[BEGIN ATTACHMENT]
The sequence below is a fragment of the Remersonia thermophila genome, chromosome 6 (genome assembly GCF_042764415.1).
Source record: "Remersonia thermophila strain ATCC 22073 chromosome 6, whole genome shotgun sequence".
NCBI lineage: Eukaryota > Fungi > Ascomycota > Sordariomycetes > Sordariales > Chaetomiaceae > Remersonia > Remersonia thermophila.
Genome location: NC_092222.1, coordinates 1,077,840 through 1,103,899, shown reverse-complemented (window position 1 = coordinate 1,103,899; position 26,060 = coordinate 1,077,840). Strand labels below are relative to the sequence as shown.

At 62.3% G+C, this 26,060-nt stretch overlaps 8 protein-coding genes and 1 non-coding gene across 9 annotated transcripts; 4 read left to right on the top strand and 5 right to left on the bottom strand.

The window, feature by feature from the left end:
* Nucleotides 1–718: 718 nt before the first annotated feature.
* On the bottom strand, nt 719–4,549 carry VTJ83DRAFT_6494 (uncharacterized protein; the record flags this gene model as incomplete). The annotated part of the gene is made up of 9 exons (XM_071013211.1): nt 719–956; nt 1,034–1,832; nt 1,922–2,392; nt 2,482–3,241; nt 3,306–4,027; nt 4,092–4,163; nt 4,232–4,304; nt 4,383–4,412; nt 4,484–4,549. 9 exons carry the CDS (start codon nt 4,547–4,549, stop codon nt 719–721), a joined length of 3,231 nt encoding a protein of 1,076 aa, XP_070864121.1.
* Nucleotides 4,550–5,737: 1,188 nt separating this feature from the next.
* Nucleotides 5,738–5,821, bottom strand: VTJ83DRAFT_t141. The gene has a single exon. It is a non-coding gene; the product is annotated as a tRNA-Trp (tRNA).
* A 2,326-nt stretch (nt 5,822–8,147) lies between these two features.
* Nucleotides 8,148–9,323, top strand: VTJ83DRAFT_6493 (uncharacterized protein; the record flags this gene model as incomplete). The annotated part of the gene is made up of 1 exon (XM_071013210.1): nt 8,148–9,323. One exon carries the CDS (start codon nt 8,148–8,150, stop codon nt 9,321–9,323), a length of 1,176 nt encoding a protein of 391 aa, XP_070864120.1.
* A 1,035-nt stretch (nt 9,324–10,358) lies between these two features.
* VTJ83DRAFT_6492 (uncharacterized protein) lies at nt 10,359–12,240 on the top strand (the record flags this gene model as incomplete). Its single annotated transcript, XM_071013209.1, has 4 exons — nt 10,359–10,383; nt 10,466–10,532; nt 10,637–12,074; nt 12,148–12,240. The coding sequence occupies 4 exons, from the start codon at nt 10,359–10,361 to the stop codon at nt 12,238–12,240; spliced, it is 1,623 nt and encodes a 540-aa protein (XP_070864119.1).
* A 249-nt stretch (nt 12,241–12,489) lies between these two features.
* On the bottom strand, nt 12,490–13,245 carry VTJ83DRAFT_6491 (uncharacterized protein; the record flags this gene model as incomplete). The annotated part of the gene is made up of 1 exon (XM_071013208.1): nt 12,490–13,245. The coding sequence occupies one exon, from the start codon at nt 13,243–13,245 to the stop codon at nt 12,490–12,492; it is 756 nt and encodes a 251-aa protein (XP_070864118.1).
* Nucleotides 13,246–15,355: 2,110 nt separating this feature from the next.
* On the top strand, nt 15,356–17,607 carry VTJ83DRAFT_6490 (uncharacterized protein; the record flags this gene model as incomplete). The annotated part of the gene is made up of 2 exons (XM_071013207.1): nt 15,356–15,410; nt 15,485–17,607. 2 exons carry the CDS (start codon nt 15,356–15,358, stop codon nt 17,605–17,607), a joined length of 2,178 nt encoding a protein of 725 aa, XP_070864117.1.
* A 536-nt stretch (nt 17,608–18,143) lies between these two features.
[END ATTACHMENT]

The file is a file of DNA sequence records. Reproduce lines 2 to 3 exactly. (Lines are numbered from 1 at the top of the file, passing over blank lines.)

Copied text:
Source record: "Remersonia thermophila strain ATCC 22073 chromosome 6, whole genome shotgun sequence".
NCBI lineage: Eukaryota > Fungi > Ascomycota > Sordariomycetes > Sordariales > Chaetomiaceae > Remersonia > Remersonia thermophila.